The stats at the 2010 World Cup proved this point – 77% of La Liga players were Spanish, compared with just 40% of Premier League players being English.

That Spain went on to win the World Cup, whilst England only managed to make it to the second round before a humiliating 4-1 defeat at the hands of eternal adversaries Germany, also tells it’s own story.

So it begs the question – should England be trying to emulate Spain and place more faith in a cantera policy?

Should Real Madrid shift away from purchasing players to developing players?

Should more clubs be run like Bilbao?

With the current financial difficulties in football, those questions could be answered in the not-too distant future…


  1. Doherty Soccer

    22 September, 2011 at 21:32

    I don’t see the connection you’re trying to make.
    Because more of the fluff in the La Liga are Spanish players, that makes the national team stronger?
    All of the players on the English national team play in the Premier League. The fact that a majority of players in the Premier League aren’t English speaks to the fact that the league is drawing quality players from the rest of the world. Doesn’t that mean that English national team players are going up against better competition week in and week out with their clubs?

    Premier League teams don’t produce that many academy stars because the lower division teams hold on to their players. In the English market, English kids pull extravagant transfer fees, and these fees often help lift a club out of the red for a bit. Whereas Spanish young players would rather move to La Liga academies at age 8 or age 13, English players play for their actual local clubs until they are old enough, 16 or 17, to fetch a nice transfer sum.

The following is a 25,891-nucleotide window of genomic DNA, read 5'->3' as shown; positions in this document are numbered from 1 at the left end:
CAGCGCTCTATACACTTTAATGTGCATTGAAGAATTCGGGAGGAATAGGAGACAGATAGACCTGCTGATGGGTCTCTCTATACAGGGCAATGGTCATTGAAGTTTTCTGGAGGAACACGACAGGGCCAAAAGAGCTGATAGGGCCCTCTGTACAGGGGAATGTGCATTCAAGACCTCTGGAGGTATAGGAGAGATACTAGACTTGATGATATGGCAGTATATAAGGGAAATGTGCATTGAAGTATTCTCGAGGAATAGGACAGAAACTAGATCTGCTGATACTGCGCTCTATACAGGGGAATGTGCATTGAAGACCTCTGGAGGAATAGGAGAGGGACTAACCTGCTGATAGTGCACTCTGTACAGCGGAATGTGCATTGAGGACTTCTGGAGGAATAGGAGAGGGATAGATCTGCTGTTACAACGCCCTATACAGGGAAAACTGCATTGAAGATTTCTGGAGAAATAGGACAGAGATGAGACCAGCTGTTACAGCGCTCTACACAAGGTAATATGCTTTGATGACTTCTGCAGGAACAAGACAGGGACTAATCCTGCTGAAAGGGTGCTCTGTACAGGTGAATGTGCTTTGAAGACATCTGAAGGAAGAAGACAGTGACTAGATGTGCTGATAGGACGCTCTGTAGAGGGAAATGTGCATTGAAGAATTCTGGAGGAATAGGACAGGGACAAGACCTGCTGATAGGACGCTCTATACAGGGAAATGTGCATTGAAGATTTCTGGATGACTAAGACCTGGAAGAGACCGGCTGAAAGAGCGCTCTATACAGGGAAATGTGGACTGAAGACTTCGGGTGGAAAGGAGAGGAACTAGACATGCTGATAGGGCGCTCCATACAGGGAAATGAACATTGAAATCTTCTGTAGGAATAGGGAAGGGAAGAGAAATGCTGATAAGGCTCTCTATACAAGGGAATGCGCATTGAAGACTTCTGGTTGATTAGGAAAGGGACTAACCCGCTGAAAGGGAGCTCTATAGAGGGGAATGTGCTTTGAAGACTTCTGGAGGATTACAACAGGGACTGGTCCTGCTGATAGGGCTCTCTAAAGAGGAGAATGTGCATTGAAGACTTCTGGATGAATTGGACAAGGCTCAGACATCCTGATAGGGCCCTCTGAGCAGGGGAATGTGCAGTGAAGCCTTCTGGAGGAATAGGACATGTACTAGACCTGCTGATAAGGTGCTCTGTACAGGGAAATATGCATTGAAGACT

Your article is informative about Spanish clubs, but I don’t really follow any argument you’re making.

  2. ollydawes

    22 September, 2011 at 21:58

    What I’m trying to say is that the Premier League’s culture is now to buy the best players into the league; e.g. Aguero, Nasri, Silva, Mata, Suarez etc.

    I do feel that this is somewhat staggering the development of the players in England.

    For instance, look at a player from my team, Neil Mellor. He scored a couple of goals for Liverpool that were really important but his position in the pecking order plus his injury problems led to him signing for Preston. Now, had the same things happened in Spain, I genuinely think that he’d be given more of a chance to stake a claim.

    If the Premier League continues with that culture, especially without any form of ruling towards the amount of foreign players allowed, I don’t see how English football can progress how we want it too.

    Younger players can’t get games because of the established foreign players. They end up dropping down the leagues and not necessarily making it back up to the top. Coaching the players is a key part of the development, and the further down the pyramid you go, the worse the standard of coaching is.

    I do understand your point though. I do think that playing against the best in the world should be enhancing development of English players, but it’s become a bit rare for there to be young players in the starting line ups at top Premier League.

    I do think that part of the problem in England is that the transfer fees are HUGELY overpriced – look at Carroll, Henderson etc. I think that’s because of the money around. If City spent say £27m on Dzeko, Newcastle can sit there and say ‘if you want our young player, who is as important to our team as Dzeko is to Wolfsburg, we want more money than £27m.’

    It’s a problem, and showed in England’s failure in recent years.

    I just think that the British game needs to have rules on foreign players to help the young players, and in turn helping the national team.

    Thanks for the reply, always good to get some feedback.